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Oxygen in Planetary Biospheres

The Green Bank Blumberg Astrobiology workshops are supported by a grant from Unither Bioelectronique, in honor of Dr. Barry Blumberg, the late Chairman of its corporate parent’s Scientific Advisory Board.

May 5-7, 2023 at the Green Bank Observatory (GBO) in Green Bank, WV

Nobel Laureate Baruch S. “Barry” Blumberg (1925-2011). Founding Director of the NASA Astrobiology Institute

I understood that my mandate was to establish a basic science organization that could discover and understand natural phenomena that related to early life and to life elsewhere.

Barry Blumberg, on his appointment as founding director of the NASA Astrobiology Institute (NAI).

Earth, the only planet we know of with life (and with scientists who hold workshops to discuss planets and life) is thoroughly and anomalously oxidized – in its atmosphere, mineralogy and biosphere. Clearly, photosynthetically released oxygen, fueled by a nearby star, is sufficient to fuel a robust and diverse biosphere. But is it necessary? If so, is it a “hard step” towards single-and multi-celled eukaryotes animals and plants, or their extraterrestrial analogs (“complex life”), including cognitive and technological life? Oxygen is commonly discussed as a biosignature. The rise of oxygen, as both an energetic “fuel” and the source of an ozone UV screen,  is seen as key to Earth’s development of complex life. Yet Earth’s biosphere predates its contemporary atmospheric composition, and given astrobiology’s “N=1” problem, do we know enough to generalize this requirement?  Should Earth’s history, which is marked by a geologically sudden rise of metabolically important atmospheric oxygen, be mirrored elsewhere? Are there astrophysical contexts and locations which favor the development of oxygenated planetary biospheres?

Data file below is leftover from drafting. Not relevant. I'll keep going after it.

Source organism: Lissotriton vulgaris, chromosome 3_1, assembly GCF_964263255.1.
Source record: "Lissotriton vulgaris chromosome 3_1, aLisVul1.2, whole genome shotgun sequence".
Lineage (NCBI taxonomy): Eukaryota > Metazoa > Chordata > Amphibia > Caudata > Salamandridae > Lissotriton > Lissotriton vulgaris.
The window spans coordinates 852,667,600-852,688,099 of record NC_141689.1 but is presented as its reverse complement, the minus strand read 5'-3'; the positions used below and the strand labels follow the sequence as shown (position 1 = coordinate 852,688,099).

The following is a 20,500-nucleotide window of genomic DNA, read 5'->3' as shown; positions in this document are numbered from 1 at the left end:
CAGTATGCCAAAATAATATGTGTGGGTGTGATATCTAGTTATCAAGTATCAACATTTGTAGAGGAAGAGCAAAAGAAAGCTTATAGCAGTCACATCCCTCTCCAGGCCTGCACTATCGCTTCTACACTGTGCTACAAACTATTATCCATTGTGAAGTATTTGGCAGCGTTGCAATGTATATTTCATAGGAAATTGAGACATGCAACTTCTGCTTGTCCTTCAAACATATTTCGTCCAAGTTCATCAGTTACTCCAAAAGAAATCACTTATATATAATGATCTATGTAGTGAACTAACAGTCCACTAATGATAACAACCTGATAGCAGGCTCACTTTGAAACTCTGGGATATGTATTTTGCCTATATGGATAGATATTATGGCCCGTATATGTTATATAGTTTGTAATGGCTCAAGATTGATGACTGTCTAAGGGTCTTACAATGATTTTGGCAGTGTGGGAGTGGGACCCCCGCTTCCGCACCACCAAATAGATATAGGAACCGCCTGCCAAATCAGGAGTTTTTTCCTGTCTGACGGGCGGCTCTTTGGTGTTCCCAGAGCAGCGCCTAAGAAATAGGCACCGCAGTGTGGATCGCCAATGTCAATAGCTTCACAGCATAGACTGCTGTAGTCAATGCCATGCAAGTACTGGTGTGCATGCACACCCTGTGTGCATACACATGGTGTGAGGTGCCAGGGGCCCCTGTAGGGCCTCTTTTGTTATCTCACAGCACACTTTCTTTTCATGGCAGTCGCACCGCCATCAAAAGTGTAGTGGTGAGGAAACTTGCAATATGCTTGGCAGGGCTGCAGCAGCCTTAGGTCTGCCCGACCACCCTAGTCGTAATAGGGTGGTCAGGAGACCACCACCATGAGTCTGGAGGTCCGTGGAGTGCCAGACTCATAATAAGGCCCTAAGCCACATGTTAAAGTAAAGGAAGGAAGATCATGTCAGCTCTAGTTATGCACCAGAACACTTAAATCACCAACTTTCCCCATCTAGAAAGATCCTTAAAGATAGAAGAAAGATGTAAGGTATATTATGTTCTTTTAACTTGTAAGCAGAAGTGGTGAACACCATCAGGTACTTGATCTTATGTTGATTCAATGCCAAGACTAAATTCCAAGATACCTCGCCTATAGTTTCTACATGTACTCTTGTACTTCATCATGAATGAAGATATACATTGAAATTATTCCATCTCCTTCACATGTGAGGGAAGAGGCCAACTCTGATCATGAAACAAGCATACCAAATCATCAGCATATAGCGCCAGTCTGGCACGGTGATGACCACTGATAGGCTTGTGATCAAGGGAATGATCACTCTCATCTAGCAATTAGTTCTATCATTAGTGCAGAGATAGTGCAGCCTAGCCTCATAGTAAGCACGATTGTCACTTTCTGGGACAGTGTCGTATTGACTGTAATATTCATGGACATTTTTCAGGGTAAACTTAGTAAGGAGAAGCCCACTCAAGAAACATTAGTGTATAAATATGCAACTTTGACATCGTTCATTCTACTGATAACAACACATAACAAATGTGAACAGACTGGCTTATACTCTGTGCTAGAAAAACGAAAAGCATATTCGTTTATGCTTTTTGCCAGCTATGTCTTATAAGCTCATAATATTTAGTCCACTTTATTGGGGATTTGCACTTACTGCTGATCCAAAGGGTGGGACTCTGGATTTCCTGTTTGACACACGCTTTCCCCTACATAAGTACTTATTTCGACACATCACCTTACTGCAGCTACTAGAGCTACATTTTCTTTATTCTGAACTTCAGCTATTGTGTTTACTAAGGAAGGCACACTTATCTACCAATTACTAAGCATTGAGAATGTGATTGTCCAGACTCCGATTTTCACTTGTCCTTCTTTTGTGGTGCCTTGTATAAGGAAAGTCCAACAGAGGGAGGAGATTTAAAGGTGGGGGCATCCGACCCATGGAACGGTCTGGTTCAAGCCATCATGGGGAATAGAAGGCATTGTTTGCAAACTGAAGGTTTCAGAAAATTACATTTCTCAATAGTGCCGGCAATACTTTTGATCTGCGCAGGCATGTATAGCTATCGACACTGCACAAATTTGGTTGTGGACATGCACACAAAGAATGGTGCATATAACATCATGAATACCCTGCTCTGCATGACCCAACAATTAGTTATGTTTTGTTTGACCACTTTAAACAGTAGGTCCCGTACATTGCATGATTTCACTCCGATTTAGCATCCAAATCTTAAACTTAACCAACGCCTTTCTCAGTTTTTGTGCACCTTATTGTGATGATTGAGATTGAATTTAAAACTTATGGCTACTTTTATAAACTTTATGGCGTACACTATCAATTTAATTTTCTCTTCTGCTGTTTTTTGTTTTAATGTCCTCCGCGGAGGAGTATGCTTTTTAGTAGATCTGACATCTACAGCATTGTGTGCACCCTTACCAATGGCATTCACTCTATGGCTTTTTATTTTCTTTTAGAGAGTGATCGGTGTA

This 3-day workshop at the Green Bank Observatory will focus on topics related to the role of oxygen in the universe, planets and life, and how the rise of oxygen on Earth may (or may not) likely have analogs on other planets.  Attendance is limited to 50 participants, by application only, and all registration and travel expenses will be covered.